"Shark Night 3-D" bites! Unfortunately, "Snakes on a Plane" director David R. Ellis plays everything straight in "Shark Night 3-D." Meaning, you had better prepare yourself for clichés galore without a smirk in sight. This derivative, PG-13 rated, 91-minute, yarn concerns three stereotypical, mean-spirited rednecks who drool at the chance to feed stuck-up college kids to ravenous sharks of all sizes. Of course, most of the ocean's deadly predators prefer to prowl the briny blue, but these three rednecks have an illegal device that enables them to paralyze these predators, attach mini-cams, relocate them to a Louisiana salt-lake, and then wait for them to start chomping. Furthermore, they plan to make big bucks by selling their shark snuff videos to die-hard "Shark Week" addicts after the real thing. Think of "Shark Night 3-D" as "Jaws" trying to meet "8MM." Everybody sports serious expressions because everything is serious. Nevertheless, everybody behaves like idiots, too. A one-armed college jock with a spear wades into a shark-infested lake with revenge in his heart. Hammerheads, threshers, cookie cutters and bull sharks assemble to make munch-meat of him. Sadly, not only are these sharks either digitally concocted or animatronic, but they also act like SyFy Channel sharks. SyFy Channel made-for-cable movies usually boast sharks that move so quickly they resemble cartoon sharks. The synthetic "Shark Night 3-D" sharks swim with such speed that our heroes, when the latter have either a boat with an outboard motor or water bike at their disposal, cannot leave them in their wake! An academically challenged Tulane University athlete, Malik (Sinqa Walls of "Choose Connor"), makes a B+ on a test and no longer worries about flunking out of college. An ecstatic Malik rewards his dutiful tutor, Nick (Dustin Milligan of "Final Destination 3"), along with Nick's nerdy roommate Gordon (Joel David Moore of "Avatar") to join his friends for a good time at a remote lakeside estate. Sara (Sara Paxton of "Superhero Movie") has wealthy parents who own a beautiful cottage secluded on an island which is surrounded by a sprawling salt-water lake. Naturally, nobody with a cell phone can raise a signal at Lake Crosby. Furthermore, the nearest hospital lies about two hours away. Little do our recreationally minded heroes know the ill-fate which awaits them. Meantime, Malik tries to play Cupid and get Nick and Sara together. As Malik tells Nick, Sara has not been on a date in three years. Later we learn why. Anyway, Nick and Sara grow chummy and Nick winds up steering Sara's launch. While Nick is playing admiral, he has show-off Malik at the end of a tether skiing around the lake on a board. Malik impresses everybody with his incredible gymnastic feats. He loves to perform flips. Suddenly, Malik feels something ram his board, and he takes a tumble. A shark attacks Malik and tears off his right arm at the bicep. Our heroes bandage Malik and rush him to the hospital. Malik's blood drips into the lake and another shark slams into the launch so that Malik's soon-to-be wife, Maya (Alyssa Diaz of TV's "Southland"), topples into the water and gets gobbled up. Later, Malik traipses into the lake with nothing more than his rage and a spear. He kills a hammerhead shark and dies. The two rednecks, Sara's ex-boyfriend, scar-faced Dennis (Chris Carmack of "Into the Blue 2: The Reef), and his tattooed sidekick, Red (Joshua Leonard of "Hatchet"), offer to help Sara and her friends. Beth is so sickened by the tragic turn of events that she wants to ride with Dennis and Red back to the mainland. Gordon refuses to let Beth travel alone with them. Neither realizes the mistake that both make when they set foot on the redneck's boat. Before it is all over with heroic Nick has to tangle with murderous Dennis and a shark.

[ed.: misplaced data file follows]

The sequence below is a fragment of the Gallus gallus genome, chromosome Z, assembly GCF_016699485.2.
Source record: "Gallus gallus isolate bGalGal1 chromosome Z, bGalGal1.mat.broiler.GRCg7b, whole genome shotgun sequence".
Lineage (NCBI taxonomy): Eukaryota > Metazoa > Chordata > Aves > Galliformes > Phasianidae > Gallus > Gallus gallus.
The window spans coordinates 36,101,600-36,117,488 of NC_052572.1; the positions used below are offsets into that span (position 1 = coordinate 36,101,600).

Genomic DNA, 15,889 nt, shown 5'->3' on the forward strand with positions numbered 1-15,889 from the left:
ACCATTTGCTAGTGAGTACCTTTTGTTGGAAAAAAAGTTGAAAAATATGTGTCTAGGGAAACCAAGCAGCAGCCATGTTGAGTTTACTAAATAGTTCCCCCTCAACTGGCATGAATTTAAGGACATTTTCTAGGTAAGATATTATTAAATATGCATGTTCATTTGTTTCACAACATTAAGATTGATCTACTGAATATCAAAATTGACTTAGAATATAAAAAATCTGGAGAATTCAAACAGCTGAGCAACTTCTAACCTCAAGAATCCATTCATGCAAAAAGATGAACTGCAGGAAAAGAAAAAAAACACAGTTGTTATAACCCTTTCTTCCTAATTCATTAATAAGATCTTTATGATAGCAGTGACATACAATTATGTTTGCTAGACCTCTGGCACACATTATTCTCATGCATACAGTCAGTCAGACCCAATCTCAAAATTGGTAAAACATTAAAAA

Basically, "Shark Night 3-D" amounts to a complicated but predictable revenge thriller with nothing to recommend it. Freshmen scenarists Will Hayes and Jesse Studenberg neither do Ellis nor the audience any favors with their shallow screenplay that borrows extensively from other shark movies. Their dialogue is utterly flat without any flair. The characters emerge as one-dimensional nitwits waiting for their moment to be eaten. Ellis does deserve some credit for keeping the action moving at a brisk headlong pace. Nevertheless, he fails to generate any sympathy for our clueless heroes. The villains could be cousins of the rednecks in "Deliverance." All of the ersatz shark attacks have been lensed before with greater realism in better movies. The 3-D technology delivers in only two scenes. The first involves an exploding boat hurling shrapnel, while the second shows a shark as its gory innards are blasted out of it. Considering the $28-million budget, you'd think they could have made more than one shark appear convincing. A bull shark does look supremely menacing in a scene straight out of the James Bond feature "License to Kill," but the rest look simulated and swim like torpedoes. Two sharks literally defy gravity by leaping out of the lake to chomp. A first girl caught alone in the lake is straight out of the original "Jaws" as well as the attack on a hapless skier is straight out of the "Jaws 2." If you want to watch a good shark thriller, and you cannot find "Jaws," then you might try "Deep Blue Sea" (1999), or the straight-to-video, outlandish "Shark Attack 3: Megalodon" (2002) and "Shark Swarm" (2008). The PG-13 rating rules out any chance of nudity, and the ability of sharks that can race through the water after speedboats eliminates any sense of credibility. Ellis generates a modicum of suspense when swimmers struggle to out-swim the sharks, but not enough to scare the daylights out of you.
"Shark Night 3-D" is munch-ado-about-gnaw-thing!
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